Therefore, there is no separate 'prapatti' or 'SaraNaagati' for Thengalais, like there is for Vadagalais. Thengalais also do not admit bhakti-yoga as a separate means, with the idea that it is only prapatti (which is essentially realizing the nature of one's soul) that "achieves" moksha. (Thengalai Acharyas would probably even object to my usage of the word "achieve".)
So this is the distinction. Naturally, many other beliefs follow
from this difference, but what is outlined above is primary. The
concept of caste, etc., was much more liberally interpreted in
the Thengalai acharyas' works in consequence, but it appears that
such doctrines did not have a lasting impact on the
community. Orthodox Thengalai Brahmins are as staunchly casteist
as any Vadagalai that I know.
VADAKALAI AND TENKALAI DISTINCTIONS(by Sri U Ve Anbil Ramaswamy, USA)
In Srivaishnava school itself, two branches of thought had emerged between the time of Sri Ramanuja and that of Sri Vedanta Desika whose contemporary was Pillai Lokacharya. They are called Vadakalai ( Northern ) and Tenkalai ( Southern) though in reality there is NO GEOGRAPHICAL POLARIZATION to justify their nomenclature.
Possibly, this is due to greater importance ascribed by the former to the Vedas which were in Sanskrit, a language prevalent in the Northern part of India, while the latter stressed the importance of the Divya Prabandams of Alwars which were in Tamil, the language prevalent in Southern part of India. This distinction has, in fact, no meaning since both in temple worship and in the hearths and homes the two streams have been so integrated and observed by both the branches.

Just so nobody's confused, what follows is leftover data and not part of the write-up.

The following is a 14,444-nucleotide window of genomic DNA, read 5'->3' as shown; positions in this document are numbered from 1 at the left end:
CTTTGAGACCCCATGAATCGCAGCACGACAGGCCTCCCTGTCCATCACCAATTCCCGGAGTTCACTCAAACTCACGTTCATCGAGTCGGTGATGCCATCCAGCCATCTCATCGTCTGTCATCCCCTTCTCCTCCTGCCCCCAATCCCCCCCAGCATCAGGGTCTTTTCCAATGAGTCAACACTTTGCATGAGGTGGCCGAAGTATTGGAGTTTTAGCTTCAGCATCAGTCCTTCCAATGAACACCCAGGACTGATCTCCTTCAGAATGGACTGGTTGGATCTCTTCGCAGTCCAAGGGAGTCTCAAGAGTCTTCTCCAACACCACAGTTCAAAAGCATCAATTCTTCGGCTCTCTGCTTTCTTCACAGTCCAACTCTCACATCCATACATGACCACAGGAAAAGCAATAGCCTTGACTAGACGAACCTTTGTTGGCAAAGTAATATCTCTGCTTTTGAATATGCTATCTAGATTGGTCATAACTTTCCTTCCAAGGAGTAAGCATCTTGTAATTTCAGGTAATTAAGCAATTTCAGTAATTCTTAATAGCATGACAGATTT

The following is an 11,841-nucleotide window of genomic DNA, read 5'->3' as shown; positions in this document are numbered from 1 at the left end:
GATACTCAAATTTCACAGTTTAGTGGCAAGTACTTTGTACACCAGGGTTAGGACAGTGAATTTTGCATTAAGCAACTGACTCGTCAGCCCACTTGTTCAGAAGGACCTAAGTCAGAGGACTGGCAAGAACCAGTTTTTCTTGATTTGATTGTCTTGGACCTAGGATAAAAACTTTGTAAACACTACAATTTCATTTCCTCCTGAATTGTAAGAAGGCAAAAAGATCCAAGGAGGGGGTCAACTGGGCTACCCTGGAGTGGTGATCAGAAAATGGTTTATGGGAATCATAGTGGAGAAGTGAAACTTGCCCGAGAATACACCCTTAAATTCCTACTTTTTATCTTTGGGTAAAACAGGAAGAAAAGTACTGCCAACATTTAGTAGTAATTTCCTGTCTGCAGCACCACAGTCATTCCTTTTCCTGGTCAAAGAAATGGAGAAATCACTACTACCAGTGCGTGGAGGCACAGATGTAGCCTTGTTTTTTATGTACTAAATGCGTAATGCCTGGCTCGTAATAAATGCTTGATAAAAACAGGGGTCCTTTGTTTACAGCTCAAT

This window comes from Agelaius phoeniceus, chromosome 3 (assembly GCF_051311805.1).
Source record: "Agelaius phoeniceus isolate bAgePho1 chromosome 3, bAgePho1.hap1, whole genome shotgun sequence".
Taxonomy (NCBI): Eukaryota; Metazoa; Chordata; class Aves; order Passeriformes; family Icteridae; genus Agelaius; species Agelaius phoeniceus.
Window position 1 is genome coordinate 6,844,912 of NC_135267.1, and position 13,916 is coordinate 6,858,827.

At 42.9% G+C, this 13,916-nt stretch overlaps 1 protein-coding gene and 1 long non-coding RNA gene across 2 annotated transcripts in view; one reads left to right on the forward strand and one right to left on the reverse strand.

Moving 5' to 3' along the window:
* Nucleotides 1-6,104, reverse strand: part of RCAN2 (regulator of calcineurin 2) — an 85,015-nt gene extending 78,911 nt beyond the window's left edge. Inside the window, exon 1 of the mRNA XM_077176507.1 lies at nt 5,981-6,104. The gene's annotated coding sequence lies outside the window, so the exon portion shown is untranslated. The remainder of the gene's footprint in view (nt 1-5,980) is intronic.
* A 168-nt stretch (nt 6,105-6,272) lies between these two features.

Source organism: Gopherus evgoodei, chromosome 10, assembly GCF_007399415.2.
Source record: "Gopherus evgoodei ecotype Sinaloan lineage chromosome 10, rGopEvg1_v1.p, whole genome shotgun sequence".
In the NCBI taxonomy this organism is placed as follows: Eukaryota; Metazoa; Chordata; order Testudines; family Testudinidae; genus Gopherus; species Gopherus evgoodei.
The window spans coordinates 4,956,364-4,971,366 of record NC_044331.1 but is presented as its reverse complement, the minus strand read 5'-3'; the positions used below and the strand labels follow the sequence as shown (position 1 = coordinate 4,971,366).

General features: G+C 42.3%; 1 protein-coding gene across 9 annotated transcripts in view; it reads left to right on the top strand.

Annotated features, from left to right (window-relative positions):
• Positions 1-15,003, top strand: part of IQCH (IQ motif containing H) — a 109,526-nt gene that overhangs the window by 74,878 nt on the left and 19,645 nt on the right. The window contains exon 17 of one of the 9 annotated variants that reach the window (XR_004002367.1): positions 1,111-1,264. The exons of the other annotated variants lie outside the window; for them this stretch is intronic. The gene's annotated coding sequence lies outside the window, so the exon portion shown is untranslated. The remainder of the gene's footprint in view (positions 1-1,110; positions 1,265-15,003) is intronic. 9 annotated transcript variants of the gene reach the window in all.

Swami Sri Vedanta Desika is generally regarded as representing the so called ' Vadakalai' sect. But, since he has produced monumental works in both the ' Northern Sanskrit' and the ' Southern Tamil', he and his followers could more appropriately be called ' Ubhaya Kalai' ( both Kalais) rather than mere ' Vadakalai'.
Also, their differences are not on fundamentals but on certain aspects of the Srivaishnava philosophy which one branch emphasises with greater force than the other. It is unfortunate that some later day enthusiasts of the two branches went to stupid lengths ( e.g. ) putting alternatively their respective ThirumaN on the forehead of the poor temple elephant and taking the dispute right upto the privy council.
In fact, most people know only this difference regarding the application of the white clay caste marks in the form of 'U' by the northern and 'Y' by the Southern sects. It would appear that when an Acharya observed that the base of the castemark should touch the TIP of the nose. one set took it to mean the TOP-TIP where to link the eyebrows with a U shaped curve while the other took it to mean the TOE-TIP, with a spear- point -like stroke riding on the back of the nose reaching up to the nostrils. We do not know whether the Acharya did not explain what he meant or the Sishyas did not seek a clarification or the Acharya had become unavailable for an explanation. Be that as it may, the practices had come to stay and stay with such disastrous consequences. This is an example of how over- enthusiastic fanatics could blow up even insignificant and inconsequential distinctions to abnormal proportions.
There are about 18 such points of differences with varying degrees of insignificance as not to deserve a discussion at all. Still, being on the subject, we shall briefly allude to a few of them by way of illustration and without comment